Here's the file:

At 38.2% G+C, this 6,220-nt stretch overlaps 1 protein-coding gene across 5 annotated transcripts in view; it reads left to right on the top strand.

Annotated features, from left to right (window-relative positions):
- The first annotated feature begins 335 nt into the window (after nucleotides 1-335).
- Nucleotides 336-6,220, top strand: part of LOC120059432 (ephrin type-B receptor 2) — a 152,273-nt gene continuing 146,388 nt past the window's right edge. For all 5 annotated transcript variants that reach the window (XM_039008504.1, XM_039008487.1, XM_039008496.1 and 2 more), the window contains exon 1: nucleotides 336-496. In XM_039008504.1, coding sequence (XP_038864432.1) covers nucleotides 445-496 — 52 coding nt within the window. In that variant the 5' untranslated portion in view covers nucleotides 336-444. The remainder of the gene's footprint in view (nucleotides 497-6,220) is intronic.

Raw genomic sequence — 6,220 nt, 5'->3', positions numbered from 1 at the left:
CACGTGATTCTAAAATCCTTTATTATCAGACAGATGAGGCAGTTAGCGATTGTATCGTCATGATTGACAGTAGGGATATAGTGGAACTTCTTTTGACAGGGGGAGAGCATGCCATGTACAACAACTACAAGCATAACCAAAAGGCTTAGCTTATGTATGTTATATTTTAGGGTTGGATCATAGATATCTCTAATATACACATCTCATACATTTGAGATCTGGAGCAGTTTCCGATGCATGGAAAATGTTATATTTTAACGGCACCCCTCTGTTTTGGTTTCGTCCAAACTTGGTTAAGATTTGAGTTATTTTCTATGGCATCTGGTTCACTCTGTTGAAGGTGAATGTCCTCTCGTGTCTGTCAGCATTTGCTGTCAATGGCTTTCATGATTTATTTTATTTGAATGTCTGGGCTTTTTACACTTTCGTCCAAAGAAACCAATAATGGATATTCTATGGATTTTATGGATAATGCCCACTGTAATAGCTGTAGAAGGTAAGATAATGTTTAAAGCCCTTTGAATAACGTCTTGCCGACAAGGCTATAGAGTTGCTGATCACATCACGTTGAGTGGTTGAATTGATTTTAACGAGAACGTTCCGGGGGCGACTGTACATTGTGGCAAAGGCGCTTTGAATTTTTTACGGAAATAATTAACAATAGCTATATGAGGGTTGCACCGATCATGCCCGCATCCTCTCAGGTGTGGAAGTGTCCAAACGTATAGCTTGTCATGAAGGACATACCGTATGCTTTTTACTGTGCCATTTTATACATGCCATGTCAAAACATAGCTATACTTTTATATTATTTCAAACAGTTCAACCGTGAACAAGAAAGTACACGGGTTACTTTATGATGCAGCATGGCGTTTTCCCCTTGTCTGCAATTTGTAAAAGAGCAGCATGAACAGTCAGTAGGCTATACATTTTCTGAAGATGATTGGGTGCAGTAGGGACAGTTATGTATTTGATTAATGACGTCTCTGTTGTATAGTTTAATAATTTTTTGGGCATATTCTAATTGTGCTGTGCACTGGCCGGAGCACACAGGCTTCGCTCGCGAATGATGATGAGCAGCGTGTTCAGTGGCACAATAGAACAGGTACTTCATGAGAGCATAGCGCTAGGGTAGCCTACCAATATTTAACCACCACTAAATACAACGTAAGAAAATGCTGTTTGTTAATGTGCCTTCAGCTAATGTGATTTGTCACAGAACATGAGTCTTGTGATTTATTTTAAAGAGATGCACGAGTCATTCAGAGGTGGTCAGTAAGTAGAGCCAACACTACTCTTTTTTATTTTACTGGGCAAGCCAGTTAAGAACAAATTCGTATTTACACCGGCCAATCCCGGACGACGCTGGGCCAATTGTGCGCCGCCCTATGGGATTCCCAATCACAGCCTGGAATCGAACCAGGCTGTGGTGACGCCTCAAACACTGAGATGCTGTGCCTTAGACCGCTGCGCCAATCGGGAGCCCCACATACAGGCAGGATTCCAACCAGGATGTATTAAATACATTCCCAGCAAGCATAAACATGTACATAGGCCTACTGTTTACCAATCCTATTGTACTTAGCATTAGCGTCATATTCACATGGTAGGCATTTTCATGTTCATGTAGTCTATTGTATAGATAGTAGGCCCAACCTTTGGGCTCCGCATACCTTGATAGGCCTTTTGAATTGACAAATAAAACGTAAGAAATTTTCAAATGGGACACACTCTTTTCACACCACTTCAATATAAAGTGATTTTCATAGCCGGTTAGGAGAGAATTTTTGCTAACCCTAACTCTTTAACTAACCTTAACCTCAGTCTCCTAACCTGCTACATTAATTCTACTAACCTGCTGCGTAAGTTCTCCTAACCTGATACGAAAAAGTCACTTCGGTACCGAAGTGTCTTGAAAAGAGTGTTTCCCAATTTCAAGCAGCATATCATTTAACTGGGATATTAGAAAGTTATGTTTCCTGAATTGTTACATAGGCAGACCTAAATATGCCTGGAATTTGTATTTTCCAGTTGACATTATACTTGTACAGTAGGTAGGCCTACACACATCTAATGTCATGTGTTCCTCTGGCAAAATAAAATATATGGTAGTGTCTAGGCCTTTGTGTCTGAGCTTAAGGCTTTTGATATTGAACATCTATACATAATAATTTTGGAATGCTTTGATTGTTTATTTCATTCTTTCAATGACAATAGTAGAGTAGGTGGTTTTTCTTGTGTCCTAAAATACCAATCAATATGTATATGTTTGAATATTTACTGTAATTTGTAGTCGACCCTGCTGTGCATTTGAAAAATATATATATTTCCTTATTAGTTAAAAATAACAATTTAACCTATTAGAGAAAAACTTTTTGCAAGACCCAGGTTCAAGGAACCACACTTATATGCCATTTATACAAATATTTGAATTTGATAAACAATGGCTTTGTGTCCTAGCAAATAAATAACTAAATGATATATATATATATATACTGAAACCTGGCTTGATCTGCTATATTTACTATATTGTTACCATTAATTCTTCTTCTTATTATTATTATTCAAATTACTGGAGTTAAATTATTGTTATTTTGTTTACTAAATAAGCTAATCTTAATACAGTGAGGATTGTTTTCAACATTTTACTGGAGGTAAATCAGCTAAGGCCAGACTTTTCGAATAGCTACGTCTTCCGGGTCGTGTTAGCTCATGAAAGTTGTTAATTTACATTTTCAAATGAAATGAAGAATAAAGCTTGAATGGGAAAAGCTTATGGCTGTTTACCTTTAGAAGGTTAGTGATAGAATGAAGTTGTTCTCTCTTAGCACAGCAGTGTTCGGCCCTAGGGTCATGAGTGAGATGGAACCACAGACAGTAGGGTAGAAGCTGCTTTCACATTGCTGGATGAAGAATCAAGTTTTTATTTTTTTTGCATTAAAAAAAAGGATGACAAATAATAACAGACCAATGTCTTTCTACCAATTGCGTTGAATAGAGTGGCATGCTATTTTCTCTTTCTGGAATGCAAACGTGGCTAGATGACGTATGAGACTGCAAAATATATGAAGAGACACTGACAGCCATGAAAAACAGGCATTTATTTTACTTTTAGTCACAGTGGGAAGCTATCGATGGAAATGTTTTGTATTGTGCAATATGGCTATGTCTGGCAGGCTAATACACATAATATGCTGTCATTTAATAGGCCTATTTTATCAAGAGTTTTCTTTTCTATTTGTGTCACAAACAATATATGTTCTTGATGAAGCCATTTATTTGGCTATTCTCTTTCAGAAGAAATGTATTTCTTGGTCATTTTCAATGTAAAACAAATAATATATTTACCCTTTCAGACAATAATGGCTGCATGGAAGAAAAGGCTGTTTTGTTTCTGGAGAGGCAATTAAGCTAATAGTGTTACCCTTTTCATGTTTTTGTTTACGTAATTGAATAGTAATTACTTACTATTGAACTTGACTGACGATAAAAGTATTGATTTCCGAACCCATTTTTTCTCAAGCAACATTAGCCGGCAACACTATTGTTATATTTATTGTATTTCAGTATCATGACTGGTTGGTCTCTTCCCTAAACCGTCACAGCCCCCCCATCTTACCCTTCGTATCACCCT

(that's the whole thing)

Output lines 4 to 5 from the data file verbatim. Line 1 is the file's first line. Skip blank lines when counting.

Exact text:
- Nucleotides 336-6,220, top strand: part of LOC120059432 (ephrin type-B receptor 2) — a 152,273-nt gene continuing 146,388 nt past the window's right edge. For all 5 annotated transcript variants that reach the window (XM_039008504.1, XM_039008487.1, XM_039008496.1 and 2 more), the window contains exon 1: nucleotides 336-496. In XM_039008504.1, coding sequence (XP_038864432.1) covers nucleotides 445-496 — 52 coding nt within the window. In that variant the 5' untranslated portion in view covers nucleotides 336-444. The remainder of the gene's footprint in view (nucleotides 497-6,220) is intronic.

Raw genomic sequence — 6,220 nt, 5'->3', positions numbered from 1 at the left: